Redwire Technology Powers Satellites That Will Give Unique View of Earth’s Weather

Space gives humanity a unique perspective on the planet we call home. On April 1, 2022, Redwire technology will fly into Earth’s orbit aboard the latest of PlanetiQ’s weather and climate monitoring satellites, GNOMES-3. Launching aboard a Falcon 9 rocket on the Transporter 4 Mission, this satellite is the third in the line of the GNSS Navigation and Occultation Measurement Satellite series, which uses detailed measurements of radio waves emitted by navigation satellites like those in the GPS constellation to study Earth’s atmosphere. 

Redwire is becoming a leader in space-based solar power generation, with rigid and flexible solar arrays operating on the International Space Station, multiple satellites orbiting Earth and even missions into deep space like the Double Asteroid Redirect Test (DART) mission. The solar array on GNOMES-3 uses a rigid panel that deploys once the satellite is on orbit. The < 3 kg solar array design is lightweight, strong, and highly reliable. It can also be tailored for various applications. Previous versions of the solar array on GNOMES-3 produced around 130 watts of power. The array aboard GNOMES-3 will provide the power needed to collect and analyze thousands of radio signal measurements each day. 

PlanetiQ’s GNOMES-3 is third in the line of the GNSS Navigation and Occultation Measurement Satellite series. Credit: PlanetiQ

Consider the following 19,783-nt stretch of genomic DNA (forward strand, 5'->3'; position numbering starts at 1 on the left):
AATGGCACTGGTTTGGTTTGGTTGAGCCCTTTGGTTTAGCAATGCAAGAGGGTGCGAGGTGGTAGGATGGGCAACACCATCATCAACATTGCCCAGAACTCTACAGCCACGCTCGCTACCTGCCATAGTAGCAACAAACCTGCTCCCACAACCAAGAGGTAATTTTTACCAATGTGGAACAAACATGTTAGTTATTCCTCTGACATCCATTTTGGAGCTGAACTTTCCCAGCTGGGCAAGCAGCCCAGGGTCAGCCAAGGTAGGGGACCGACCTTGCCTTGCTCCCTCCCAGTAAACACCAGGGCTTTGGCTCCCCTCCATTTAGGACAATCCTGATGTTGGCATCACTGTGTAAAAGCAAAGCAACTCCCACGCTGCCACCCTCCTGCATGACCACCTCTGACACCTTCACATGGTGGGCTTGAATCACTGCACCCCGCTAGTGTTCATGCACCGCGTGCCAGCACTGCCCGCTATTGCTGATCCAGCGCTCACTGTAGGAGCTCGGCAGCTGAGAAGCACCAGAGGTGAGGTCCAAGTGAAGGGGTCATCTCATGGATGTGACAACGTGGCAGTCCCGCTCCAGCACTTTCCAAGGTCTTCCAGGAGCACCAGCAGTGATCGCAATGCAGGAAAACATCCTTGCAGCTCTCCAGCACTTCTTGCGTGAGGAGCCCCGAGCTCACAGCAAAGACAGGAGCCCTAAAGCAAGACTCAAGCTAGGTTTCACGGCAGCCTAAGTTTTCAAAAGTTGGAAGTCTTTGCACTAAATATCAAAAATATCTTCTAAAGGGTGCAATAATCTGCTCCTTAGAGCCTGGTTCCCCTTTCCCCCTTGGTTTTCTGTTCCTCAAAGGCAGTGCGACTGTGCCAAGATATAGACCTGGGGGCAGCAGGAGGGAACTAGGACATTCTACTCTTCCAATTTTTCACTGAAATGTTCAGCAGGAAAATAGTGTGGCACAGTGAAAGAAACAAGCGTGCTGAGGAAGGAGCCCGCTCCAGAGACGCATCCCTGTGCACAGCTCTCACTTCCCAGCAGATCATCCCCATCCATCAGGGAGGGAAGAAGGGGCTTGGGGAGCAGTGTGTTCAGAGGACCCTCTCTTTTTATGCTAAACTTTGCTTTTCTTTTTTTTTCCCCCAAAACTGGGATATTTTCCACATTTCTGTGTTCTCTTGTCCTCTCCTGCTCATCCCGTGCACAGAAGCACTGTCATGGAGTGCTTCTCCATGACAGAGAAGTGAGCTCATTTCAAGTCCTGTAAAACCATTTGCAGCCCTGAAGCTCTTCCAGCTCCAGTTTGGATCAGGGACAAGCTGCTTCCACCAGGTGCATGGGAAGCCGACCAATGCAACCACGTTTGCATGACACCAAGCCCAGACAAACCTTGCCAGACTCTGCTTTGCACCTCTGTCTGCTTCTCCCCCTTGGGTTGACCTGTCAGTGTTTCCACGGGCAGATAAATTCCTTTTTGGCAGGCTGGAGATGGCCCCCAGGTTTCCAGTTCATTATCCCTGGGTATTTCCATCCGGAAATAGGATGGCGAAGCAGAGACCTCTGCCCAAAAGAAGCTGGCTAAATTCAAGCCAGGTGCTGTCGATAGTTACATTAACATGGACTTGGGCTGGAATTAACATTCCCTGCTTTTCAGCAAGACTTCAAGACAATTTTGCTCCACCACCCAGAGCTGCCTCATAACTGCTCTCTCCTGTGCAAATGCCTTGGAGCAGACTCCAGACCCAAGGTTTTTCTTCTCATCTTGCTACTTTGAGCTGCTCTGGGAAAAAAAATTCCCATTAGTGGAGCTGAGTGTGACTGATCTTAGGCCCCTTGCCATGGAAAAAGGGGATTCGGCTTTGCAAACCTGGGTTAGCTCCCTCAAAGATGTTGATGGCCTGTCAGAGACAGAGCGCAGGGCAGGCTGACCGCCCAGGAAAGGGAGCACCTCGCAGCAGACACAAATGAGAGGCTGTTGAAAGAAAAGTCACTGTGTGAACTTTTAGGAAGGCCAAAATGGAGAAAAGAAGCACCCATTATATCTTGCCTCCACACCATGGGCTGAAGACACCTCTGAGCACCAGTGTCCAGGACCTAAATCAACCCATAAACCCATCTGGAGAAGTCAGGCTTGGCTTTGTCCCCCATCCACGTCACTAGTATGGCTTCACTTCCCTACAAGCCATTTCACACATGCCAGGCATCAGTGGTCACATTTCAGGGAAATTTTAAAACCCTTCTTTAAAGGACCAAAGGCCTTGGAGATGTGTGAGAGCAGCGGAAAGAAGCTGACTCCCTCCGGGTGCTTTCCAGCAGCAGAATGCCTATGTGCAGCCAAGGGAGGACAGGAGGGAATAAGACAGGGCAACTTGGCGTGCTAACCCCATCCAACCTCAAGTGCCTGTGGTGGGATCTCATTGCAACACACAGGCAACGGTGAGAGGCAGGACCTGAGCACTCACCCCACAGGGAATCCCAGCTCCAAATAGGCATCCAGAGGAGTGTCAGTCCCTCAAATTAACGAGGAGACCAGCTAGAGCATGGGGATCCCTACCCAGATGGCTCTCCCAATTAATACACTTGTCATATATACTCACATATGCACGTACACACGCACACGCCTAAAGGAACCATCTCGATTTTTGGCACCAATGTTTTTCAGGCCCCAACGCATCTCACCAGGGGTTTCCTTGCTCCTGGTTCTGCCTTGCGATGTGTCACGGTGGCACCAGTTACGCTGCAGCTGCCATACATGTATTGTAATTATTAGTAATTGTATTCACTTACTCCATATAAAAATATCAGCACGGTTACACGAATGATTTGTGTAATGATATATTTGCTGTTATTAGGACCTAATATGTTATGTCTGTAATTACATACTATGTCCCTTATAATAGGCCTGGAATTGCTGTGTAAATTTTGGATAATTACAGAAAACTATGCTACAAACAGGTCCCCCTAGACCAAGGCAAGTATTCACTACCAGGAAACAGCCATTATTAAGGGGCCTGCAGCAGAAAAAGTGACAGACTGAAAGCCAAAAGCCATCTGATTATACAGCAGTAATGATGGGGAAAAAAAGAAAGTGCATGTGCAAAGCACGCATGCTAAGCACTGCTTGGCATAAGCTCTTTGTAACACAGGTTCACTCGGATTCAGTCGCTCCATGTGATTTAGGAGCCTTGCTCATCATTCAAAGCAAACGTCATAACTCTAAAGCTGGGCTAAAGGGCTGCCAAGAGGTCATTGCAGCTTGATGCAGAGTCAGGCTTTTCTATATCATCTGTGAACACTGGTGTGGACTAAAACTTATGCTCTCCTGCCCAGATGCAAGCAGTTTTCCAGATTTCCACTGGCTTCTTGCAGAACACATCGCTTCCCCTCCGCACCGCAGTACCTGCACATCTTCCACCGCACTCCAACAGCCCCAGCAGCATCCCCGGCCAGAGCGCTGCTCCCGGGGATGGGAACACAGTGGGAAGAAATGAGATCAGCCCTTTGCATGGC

GNOMES satellites use radio occultation to study Earth’s atmosphere. Signals from navigation satellites like GPS refract, or bend, as they pass through Earth’s atmosphere. Equipment on the satellite can measure tiny delays in the radio signal’s timing to tell how much the signal bent. This in turn can reveal atmospheric temperature, pressure and water vapor content. A large number of satellites would allow greater coverage of the planet and enable better atmospheric data collection. 

Over the next few years, GNOMES-3 will have company as PlanetiQ launches more weather and climate monitoring satellites to build a 20-satellite constellation.  

Data from GNOMES-2, GNOMES-3, and future GNOMES satellites will give improved weather forecasting and climate data as well as improved monitoring of solar flares and other space weather events.  Having a better grasp on space weather is crucial as events like solar flares can affect technology on Earth and in space.

Redwire is helping improve life on Earth by providing power for GNOMES-3 and for other missions like the recently launched GOES-T weather satellite. With rigid and flexible solar arrays of all sizes, Redwire is positioning itself as a leader in solar power for the next generation space economy. 

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